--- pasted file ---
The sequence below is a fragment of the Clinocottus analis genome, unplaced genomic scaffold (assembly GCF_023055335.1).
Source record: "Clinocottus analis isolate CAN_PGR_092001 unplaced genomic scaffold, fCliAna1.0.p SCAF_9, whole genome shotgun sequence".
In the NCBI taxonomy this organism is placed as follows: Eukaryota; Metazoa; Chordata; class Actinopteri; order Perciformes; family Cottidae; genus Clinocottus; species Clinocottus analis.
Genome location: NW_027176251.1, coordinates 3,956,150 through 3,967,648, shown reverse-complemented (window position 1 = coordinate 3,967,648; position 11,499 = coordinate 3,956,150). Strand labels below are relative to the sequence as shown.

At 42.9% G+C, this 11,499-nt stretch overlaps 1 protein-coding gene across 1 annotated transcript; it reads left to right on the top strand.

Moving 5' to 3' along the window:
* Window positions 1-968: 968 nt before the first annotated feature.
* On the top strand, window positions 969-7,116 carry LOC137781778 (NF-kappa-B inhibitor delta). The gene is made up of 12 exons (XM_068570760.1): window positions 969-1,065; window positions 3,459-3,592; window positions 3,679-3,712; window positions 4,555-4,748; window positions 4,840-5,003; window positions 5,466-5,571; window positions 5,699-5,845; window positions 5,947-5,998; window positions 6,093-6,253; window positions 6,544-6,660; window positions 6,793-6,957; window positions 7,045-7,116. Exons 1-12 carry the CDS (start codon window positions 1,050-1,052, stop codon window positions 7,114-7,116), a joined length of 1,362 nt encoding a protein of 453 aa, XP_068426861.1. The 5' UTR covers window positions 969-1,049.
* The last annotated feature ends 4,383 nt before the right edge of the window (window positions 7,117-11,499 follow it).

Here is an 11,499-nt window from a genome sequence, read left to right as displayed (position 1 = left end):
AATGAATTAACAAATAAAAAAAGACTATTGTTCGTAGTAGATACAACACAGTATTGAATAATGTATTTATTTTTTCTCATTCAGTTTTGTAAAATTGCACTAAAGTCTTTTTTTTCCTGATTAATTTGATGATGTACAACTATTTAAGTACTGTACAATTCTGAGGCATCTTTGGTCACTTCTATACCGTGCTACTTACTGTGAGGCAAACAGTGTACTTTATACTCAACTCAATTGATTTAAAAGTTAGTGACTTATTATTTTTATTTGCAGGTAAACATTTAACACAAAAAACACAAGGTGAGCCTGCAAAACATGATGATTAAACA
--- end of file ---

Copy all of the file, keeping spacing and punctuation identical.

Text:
The sequence below is a fragment of the Clinocottus analis genome, unplaced genomic scaffold (assembly GCF_023055335.1).
Source record: "Clinocottus analis isolate CAN_PGR_092001 unplaced genomic scaffold, fCliAna1.0.p SCAF_9, whole genome shotgun sequence".
In the NCBI taxonomy this organism is placed as follows: Eukaryota; Metazoa; Chordata; class Actinopteri; order Perciformes; family Cottidae; genus Clinocottus; species Clinocottus analis.
Genome location: NW_027176251.1, coordinates 3,956,150 through 3,967,648, shown reverse-complemented (window position 1 = coordinate 3,967,648; position 11,499 = coordinate 3,956,150). Strand labels below are relative to the sequence as shown.

At 42.9% G+C, this 11,499-nt stretch overlaps 1 protein-coding gene across 1 annotated transcript; it reads left to right on the top strand.

Moving 5' to 3' along the window:
* Window positions 1-968: 968 nt before the first annotated feature.
* On the top strand, window positions 969-7,116 carry LOC137781778 (NF-kappa-B inhibitor delta). The gene is made up of 12 exons (XM_068570760.1): window positions 969-1,065; window positions 3,459-3,592; window positions 3,679-3,712; window positions 4,555-4,748; window positions 4,840-5,003; window positions 5,466-5,571; window positions 5,699-5,845; window positions 5,947-5,998; window positions 6,093-6,253; window positions 6,544-6,660; window positions 6,793-6,957; window positions 7,045-7,116. Exons 1-12 carry the CDS (start codon window positions 1,050-1,052, stop codon window positions 7,114-7,116), a joined length of 1,362 nt encoding a protein of 453 aa, XP_068426861.1. The 5' UTR covers window positions 969-1,049.
* The last annotated feature ends 4,383 nt before the right edge of the window (window positions 7,117-11,499 follow it).

Here is an 11,499-nt window from a genome sequence, read left to right as displayed (position 1 = left end):
AATGAATTAACAAATAAAAAAAGACTATTGTTCGTAGTAGATACAACACAGTATTGAATAATGTATTTATTTTTTCTCATTCAGTTTTGTAAAATTGCACTAAAGTCTTTTTTTTCCTGATTAATTTGATGATGTACAACTATTTAAGTACTGTACAATTCTGAGGCATCTTTGGTCACTTCTATACCGTGCTACTTACTGTGAGGCAAACAGTGTACTTTATACTCAACTCAATTGATTTAAAAGTTAGTGACTTATTATTTTTATTTGCAGGTAAACATTTAACACAAAAAACACAAGGTGAGCCTGCAAAACATGATGATTAAACA